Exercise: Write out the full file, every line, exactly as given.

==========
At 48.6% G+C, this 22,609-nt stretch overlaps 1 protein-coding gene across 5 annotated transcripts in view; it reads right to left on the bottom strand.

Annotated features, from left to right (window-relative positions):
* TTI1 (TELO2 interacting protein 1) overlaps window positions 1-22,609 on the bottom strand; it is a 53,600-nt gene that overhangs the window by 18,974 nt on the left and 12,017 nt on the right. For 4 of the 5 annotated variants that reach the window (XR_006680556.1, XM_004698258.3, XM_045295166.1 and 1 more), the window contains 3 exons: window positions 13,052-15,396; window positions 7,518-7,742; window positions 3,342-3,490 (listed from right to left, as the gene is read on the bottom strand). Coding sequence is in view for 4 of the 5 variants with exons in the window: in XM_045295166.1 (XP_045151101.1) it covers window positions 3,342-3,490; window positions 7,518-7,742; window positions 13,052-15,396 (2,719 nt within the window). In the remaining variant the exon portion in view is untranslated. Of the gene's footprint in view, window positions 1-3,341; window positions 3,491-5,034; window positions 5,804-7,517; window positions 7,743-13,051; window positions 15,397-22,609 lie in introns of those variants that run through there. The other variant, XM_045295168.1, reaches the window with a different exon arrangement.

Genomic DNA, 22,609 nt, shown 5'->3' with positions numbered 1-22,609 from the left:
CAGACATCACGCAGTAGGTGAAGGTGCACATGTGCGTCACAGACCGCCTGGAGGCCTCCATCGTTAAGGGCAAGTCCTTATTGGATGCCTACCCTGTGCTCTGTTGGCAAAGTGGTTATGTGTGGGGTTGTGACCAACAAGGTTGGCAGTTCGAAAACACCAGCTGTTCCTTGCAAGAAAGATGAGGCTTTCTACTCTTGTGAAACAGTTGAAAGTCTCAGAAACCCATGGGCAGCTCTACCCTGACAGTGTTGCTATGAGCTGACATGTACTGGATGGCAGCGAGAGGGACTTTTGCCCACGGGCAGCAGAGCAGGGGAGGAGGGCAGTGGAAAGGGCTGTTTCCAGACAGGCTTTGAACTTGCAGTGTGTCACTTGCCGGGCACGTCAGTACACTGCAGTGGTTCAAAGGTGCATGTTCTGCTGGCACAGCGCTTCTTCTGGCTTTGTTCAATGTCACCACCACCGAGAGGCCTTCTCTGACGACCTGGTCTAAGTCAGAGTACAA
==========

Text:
At 48.6% G+C, this 22,609-nt stretch overlaps 1 protein-coding gene across 5 annotated transcripts in view; it reads right to left on the bottom strand.

Annotated features, from left to right (window-relative positions):
* TTI1 (TELO2 interacting protein 1) overlaps window positions 1-22,609 on the bottom strand; it is a 53,600-nt gene that overhangs the window by 18,974 nt on the left and 12,017 nt on the right. For 4 of the 5 annotated variants that reach the window (XR_006680556.1, XM_004698258.3, XM_045295166.1 and 1 more), the window contains 3 exons: window positions 13,052-15,396; window positions 7,518-7,742; window positions 3,342-3,490 (listed from right to left, as the gene is read on the bottom strand). Coding sequence is in view for 4 of the 5 variants with exons in the window: in XM_045295166.1 (XP_045151101.1) it covers window positions 3,342-3,490; window positions 7,518-7,742; window positions 13,052-15,396 (2,719 nt within the window). In the remaining variant the exon portion in view is untranslated. Of the gene's footprint in view, window positions 1-3,341; window positions 3,491-5,034; window positions 5,804-7,517; window positions 7,743-13,051; window positions 15,397-22,609 lie in introns of those variants that run through there. The other variant, XM_045295168.1, reaches the window with a different exon arrangement.

Genomic DNA, 22,609 nt, shown 5'->3' with positions numbered 1-22,609 from the left:
CAGACATCACGCAGTAGGTGAAGGTGCACATGTGCGTCACAGACCGCCTGGAGGCCTCCATCGTTAAGGGCAAGTCCTTATTGGATGCCTACCCTGTGCTCTGTTGGCAAAGTGGTTATGTGTGGGGTTGTGACCAACAAGGTTGGCAGTTCGAAAACACCAGCTGTTCCTTGCAAGAAAGATGAGGCTTTCTACTCTTGTGAAACAGTTGAAAGTCTCAGAAACCCATGGGCAGCTCTACCCTGACAGTGTTGCTATGAGCTGACATGTACTGGATGGCAGCGAGAGGGACTTTTGCCCACGGGCAGCAGAGCAGGGGAGGAGGGCAGTGGAAAGGGCTGTTTCCAGACAGGCTTTGAACTTGCAGTGTGTCACTTGCCGGGCACGTCAGTACACTGCAGTGGTTCAAAGGTGCATGTTCTGCTGGCACAGCGCTTCTTCTGGCTTTGTTCAATGTCACCACCACCGAGAGGCCTTCTCTGACGACCTGGTCTAAGTCAGAGTACAA